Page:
Similar to what I did in 2018, I wanted to record what things, experiences, and ideas had the most positive impact on me in 2019 (and beyond).
I married my best friend and love of my life! People always ask, “has anything changed since you got married?” And my answer is: “Yes!” Things changed subtly. For example: we both started going to the gym more, eating healthier, and putting more emphasis on our health. We’re both pursuing our passions with even more vigor and alignment to our core selves. I describe some of these changes in more detail elsewhere in this post, but basically we both agree that getting married has encouraged us even more to strive to do all that we’re capable of doing, for each other and for our future together.
In March, I got a new job at Lyft as a Data Scientist, which has definitely impacted my life positively. I have great co-workers, I love that I get to focus on product and user-oriented challenges, and I’m learning a ton about myself, how to work with others, and of course the art and science of learning from data. I joined right before the IPO, and I’d be lying if I didn’t say that the success of the company itself, and how well it’s run, plays a huge role your experience of working at that company.
What about my side projects? I launched ShiftReader this year! I’m excited to keep improving it. I’m also exploring a different side project, and want to keep it a secret for now, but let’s just say that I’m more excited about it than almost all other similar experiences in the past. It’s also a direct result of some of the “inner-strength” practices I describe below.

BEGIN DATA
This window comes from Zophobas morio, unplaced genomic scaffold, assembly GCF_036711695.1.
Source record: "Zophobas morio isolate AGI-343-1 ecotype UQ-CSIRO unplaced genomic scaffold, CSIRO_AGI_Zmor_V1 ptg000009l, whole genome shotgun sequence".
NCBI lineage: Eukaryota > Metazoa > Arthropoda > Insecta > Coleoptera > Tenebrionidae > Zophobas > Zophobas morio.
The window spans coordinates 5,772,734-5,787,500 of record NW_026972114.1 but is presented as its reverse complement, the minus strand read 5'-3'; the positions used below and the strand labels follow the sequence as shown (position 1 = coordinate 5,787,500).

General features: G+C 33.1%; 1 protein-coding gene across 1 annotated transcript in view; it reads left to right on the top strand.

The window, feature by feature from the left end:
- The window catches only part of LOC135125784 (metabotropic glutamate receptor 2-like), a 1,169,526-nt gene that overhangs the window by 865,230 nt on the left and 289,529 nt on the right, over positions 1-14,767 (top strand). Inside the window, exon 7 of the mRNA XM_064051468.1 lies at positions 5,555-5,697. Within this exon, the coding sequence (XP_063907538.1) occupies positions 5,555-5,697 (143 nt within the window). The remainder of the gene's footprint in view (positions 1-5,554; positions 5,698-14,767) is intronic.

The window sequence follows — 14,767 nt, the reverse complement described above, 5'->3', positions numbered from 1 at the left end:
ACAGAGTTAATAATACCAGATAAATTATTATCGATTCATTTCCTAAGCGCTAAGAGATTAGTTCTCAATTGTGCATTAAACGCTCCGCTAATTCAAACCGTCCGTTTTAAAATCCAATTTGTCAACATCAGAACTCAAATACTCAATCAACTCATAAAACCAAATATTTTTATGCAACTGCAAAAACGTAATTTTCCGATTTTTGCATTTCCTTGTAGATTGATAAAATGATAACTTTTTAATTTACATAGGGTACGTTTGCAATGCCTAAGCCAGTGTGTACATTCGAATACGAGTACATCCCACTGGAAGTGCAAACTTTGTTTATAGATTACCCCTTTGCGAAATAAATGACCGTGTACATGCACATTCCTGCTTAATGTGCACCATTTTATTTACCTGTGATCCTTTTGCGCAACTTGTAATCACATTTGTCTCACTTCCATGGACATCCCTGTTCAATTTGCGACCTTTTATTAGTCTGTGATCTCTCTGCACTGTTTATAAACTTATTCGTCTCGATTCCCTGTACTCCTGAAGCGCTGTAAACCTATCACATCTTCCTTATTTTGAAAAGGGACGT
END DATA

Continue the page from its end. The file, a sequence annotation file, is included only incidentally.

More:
I changed my workout routine and diet a bit this year, and as a result I’ve lost fat, gained muscle, and feel more energized on most days. What did I do?
Firstly, I introduced supersets into my workout routine. The idea of supersets is to move quickly from one exercise to another, without taking a break, thus making your workout more intense and shorter. I pair exercises for opposing muscle groups together, so that my muscles don’t get fatigued too quickly between sets. For example, I’ll do a set of bench presses (7 reps) which work my chest and triceps. Then, I immediately do rows (7 reps) which work my back and biceps.
I used to work each muscle group once every week. I’d have a push day for biceps and back, a pull day for chest, triceps, and shoulders, and a leg day. Now, with supersets, I work the “push” and “pull” muscles twice a week. Because with supersets I can work opposing muscle groups on the same day. I’ve experienced noticeable strength gains and physique changes after implementing supersets, while also shortening my workout a little.
I also implemented a form of intermittent fasting this year, technically called time restricted eating, which has metabolic health and longevity benefits. Basically, it means only eating during a certain range of time every day: for me, I only eat during the 8 hour timespan from noon to 8pm. I just skip breakfast in the morning and make sure to bring it to work so that I don’t decrease my caloric intake too much (my breakfast was Soylent anyways).
Lastly, I started doing light cardio when I can on my weightlifting “off days”. I only do around 15 minutes on the treadmill or stationary bicycle, making sure to keep my heart rate in zone 2 to burn fat while doing light enough exercise for recovery. Just getting my heart rate up and working up a sweat re-energizes me for the rest of the day.